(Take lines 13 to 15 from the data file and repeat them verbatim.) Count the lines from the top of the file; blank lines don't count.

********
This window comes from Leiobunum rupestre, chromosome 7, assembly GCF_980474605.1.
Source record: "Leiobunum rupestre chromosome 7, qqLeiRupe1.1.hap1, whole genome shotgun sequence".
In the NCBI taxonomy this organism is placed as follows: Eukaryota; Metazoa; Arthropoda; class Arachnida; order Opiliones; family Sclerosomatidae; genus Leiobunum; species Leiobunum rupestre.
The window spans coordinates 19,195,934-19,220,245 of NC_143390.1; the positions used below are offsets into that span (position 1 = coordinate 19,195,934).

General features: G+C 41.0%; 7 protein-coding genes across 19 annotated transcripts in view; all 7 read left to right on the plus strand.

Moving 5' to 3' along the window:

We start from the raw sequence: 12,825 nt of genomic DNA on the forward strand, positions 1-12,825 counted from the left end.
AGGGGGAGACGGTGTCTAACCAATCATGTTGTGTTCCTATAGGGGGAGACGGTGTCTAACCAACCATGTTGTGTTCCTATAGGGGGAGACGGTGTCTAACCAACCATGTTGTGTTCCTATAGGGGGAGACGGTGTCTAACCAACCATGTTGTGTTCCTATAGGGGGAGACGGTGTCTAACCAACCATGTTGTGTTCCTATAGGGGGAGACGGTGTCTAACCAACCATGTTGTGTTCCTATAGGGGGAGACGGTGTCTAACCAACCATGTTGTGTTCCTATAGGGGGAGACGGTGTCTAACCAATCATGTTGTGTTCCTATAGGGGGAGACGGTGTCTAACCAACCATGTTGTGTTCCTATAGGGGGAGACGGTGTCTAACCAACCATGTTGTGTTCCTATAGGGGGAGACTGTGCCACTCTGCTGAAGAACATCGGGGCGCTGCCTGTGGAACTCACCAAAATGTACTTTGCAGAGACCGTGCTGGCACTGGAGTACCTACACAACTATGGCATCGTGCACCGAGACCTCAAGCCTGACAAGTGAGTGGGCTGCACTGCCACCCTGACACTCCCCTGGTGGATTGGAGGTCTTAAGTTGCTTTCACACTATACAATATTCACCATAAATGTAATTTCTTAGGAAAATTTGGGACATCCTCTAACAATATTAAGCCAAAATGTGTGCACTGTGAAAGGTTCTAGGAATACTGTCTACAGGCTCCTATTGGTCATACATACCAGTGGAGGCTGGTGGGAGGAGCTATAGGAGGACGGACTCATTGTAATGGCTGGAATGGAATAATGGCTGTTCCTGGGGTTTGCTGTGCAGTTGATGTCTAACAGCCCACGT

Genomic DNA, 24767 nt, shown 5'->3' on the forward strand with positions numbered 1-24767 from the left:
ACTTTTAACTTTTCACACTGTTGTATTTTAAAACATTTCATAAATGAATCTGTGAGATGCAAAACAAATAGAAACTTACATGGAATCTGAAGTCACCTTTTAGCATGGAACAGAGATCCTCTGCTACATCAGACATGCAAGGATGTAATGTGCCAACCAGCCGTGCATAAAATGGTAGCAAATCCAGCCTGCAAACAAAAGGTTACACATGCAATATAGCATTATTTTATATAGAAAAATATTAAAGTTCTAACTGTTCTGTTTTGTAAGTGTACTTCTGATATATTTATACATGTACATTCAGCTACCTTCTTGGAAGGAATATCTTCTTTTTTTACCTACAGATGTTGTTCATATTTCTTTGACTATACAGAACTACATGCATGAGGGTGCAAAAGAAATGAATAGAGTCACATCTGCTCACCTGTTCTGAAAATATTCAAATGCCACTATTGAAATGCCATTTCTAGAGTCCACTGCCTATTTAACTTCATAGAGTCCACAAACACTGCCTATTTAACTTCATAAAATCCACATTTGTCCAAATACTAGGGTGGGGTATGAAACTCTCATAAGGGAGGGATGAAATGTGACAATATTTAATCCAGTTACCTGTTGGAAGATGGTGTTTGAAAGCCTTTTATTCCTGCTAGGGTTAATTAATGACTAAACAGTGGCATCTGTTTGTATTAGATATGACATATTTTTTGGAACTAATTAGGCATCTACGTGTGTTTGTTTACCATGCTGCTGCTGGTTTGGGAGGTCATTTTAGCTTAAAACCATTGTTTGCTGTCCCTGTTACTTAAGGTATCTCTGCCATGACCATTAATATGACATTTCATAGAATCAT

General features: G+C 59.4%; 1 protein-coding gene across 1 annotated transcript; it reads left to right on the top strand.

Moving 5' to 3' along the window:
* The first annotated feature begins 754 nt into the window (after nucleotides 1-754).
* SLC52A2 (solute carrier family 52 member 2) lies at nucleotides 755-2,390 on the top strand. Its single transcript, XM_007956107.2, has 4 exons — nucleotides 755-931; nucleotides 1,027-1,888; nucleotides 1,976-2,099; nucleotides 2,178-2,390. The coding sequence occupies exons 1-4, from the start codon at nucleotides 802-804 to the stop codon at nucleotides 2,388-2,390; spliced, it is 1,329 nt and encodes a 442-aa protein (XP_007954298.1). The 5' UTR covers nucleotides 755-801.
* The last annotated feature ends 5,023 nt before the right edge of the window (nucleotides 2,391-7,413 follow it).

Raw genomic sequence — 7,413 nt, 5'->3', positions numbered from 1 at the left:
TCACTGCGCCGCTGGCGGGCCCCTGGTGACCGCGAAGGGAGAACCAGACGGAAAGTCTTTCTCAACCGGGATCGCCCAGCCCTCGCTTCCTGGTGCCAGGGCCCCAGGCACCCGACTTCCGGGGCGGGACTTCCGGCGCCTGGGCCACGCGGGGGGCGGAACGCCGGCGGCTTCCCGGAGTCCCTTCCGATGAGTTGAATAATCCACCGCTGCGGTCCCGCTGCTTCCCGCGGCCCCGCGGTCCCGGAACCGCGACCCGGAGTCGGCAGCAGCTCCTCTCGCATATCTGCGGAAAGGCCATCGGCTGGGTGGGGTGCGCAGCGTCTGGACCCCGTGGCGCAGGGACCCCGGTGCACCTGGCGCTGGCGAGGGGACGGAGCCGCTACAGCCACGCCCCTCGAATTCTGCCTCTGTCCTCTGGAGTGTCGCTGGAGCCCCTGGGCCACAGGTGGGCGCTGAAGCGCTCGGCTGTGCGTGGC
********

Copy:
* The first annotated feature begins 754 nt into the window (after nucleotides 1-754).
* SLC52A2 (solute carrier family 52 member 2) lies at nucleotides 755-2,390 on the top strand. Its single transcript, XM_007956107.2, has 4 exons — nucleotides 755-931; nucleotides 1,027-1,888; nucleotides 1,976-2,099; nucleotides 2,178-2,390. The coding sequence occupies exons 1-4, from the start codon at nucleotides 802-804 to the stop codon at nucleotides 2,388-2,390; spliced, it is 1,329 nt and encodes a 442-aa protein (XP_007954298.1). The 5' UTR covers nucleotides 755-801.
* The last annotated feature ends 5,023 nt before the right edge of the window (nucleotides 2,391-7,413 follow it).